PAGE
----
“The idea is to have an area of about 2000 hectares where a number of things will happen,” Winston Chitando, the mines minister, told reporters. “The first is the carbon steel plant, which is about one and half kilometres. Next to it will be a ferrochrome plant which will generate 500 000 tonnes of ferrochrome. Those who know Zimasco, it does around 150 000 tonnes. So, this will be three times the size of Zimasco. Then there is an iron ore mine and iron ore plant. The total turnover of this whole project will be US$1,5 billion, bigger than Zimplats and any other project you can think of. That is really the grant plan,” Chitando added.
Afrochine managing director Benson Xu said discussions were underway to establish a dedicated power line and railway for the project. A dam may also be constructed in the area. The spinoffs are positive but analysts are still concerned that such deals, which are rarely put before public scrutiny, have been bad for Africa, and Zimbabwe.
“The discovery of minerals, oil and gas generates great expectations from citizens,” Claude Kabemba, one of southern Africa’s biggest campaigners against unfair resource exploitation. Kabemba has been one of the biggest critics of mining giants operating in southern Africa.
“The challenge today is how to ensure that African countries escape the resource curse. How to use efficiently the abundant resources for the benefits of citizens. The ‘resource curse’ is one of the most persistent and debilitating clichés about African countries blessed with deposits of oil, gas and valuable minerals. In most developing countries, resource extraction continues to produce enclave economies similar to extraction during the colonial times,” Kabemba said.
In is works, Kabemba said the problem with the region was that it had weak States with weak institutions, regulations,and administrations to take on the rich economies in discussions for natural resources exploitation.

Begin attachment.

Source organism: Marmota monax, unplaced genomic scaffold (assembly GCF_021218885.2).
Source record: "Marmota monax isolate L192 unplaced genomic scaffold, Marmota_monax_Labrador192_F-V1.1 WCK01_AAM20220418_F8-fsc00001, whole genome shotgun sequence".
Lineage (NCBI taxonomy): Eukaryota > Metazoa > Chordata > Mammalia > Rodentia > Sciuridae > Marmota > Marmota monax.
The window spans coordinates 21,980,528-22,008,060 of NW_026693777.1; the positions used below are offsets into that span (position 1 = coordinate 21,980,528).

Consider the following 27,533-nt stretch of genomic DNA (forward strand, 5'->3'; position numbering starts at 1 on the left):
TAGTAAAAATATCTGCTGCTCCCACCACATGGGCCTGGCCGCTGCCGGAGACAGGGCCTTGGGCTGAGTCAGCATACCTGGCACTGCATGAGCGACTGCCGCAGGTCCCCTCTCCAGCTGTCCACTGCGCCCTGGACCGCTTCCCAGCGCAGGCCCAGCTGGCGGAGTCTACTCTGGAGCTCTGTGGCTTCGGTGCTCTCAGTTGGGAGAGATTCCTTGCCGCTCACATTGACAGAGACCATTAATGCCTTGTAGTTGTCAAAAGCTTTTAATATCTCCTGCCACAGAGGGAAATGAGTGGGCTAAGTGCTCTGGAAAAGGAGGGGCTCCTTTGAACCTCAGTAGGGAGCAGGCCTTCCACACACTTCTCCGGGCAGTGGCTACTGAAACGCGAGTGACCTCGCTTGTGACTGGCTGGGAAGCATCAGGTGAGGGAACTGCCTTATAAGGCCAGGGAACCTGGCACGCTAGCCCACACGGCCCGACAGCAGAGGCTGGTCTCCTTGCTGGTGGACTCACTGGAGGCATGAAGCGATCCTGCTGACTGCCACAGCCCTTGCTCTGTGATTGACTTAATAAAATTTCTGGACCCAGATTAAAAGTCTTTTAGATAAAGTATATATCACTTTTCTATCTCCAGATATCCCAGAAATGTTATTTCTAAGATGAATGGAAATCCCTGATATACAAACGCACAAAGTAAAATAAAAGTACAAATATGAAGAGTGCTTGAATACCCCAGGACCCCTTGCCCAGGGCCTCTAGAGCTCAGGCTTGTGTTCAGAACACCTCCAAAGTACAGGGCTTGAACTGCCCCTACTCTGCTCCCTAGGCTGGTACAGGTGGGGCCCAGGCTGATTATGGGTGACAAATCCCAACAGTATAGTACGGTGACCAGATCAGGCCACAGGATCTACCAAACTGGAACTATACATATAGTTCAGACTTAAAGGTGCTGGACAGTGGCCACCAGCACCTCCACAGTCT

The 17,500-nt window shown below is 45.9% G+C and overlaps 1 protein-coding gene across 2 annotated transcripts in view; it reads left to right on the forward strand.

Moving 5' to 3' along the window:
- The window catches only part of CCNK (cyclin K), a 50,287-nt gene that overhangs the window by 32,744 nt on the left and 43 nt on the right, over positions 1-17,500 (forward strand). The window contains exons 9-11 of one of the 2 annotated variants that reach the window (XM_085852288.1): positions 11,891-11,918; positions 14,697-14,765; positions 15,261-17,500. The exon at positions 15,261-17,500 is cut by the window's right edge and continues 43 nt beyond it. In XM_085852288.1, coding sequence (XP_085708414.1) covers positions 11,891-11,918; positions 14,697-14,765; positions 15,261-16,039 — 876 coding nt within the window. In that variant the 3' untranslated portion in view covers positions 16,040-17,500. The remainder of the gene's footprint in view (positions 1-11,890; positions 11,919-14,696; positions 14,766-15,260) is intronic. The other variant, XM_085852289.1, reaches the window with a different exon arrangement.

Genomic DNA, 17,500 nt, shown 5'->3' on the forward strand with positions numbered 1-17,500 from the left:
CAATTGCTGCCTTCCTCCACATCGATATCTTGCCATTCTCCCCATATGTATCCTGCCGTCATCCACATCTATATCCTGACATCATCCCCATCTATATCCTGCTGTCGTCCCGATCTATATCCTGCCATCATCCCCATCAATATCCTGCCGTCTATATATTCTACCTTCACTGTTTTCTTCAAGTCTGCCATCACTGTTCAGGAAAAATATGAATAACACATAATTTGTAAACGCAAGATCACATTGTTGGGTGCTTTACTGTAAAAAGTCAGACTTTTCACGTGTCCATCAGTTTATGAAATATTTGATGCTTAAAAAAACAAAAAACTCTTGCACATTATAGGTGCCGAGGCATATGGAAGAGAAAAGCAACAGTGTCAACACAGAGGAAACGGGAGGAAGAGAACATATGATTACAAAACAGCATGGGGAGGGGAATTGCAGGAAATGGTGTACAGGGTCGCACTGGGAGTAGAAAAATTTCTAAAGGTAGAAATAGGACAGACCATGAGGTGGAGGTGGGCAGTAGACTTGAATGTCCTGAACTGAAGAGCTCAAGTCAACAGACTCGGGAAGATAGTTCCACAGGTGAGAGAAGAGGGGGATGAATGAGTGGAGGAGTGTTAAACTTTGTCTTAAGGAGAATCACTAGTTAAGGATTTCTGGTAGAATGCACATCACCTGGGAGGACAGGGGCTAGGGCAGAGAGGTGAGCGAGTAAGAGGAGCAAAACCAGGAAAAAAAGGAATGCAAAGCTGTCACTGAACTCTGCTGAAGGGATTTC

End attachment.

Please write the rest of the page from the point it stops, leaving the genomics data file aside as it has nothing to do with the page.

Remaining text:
“Deals are not made known before they are signed, contracts are not published. In all the countries, the resource curse has been fundamentally a political problem-corruption. The entire extractive industry must be built on the principle of people before profit. The biggest challenge that resource-rich countries face, is how to ensure that the resource are extracted in a sustainable manner and its proceeds distributed in an equitable manner. The country can consider bringing in external skills (negotiators) to be able to counter the vast expertise and knowledge that EI companies bring to bear,” Kabemba wrote.
Still many analysts contend that transnational deals have benefitted crisis-torn Zimbabwe. However, there has been agreement that the transactions have not materialised into meaningful economic benefits for the country. In any case, they said, China stood to benefit more from the country’s resources, which they were snapping at discounted prices.
Beijing’s capital flowed into Zimbabwe when western countries maintained their embargo on the country.
State-owned Chinese firms have been outpacing investors from other parts of the world in the scramble for Zimbabwe’s minerals. Analysts say for the deals to translate into real economic recovery, Zimbabwe must adopt policies that ensure it benefits from resource exploitation by its allies. For instance, Zimbabwe has to ensure that Chinese firms’ salaries to Zimbabweans compare favourably with those paid to workers by other companies.
As the world’s fastest growing economy evolves, its industries have been rapidly expanding and fund, controlling billions of dollars in their portfolios, believes it is time to join the world’s multi-nationals that are trooping to Zimbabwe. Their target is no less than the mining industry, which has emerged as key to extinguishing China’s huge appetite for raw materials.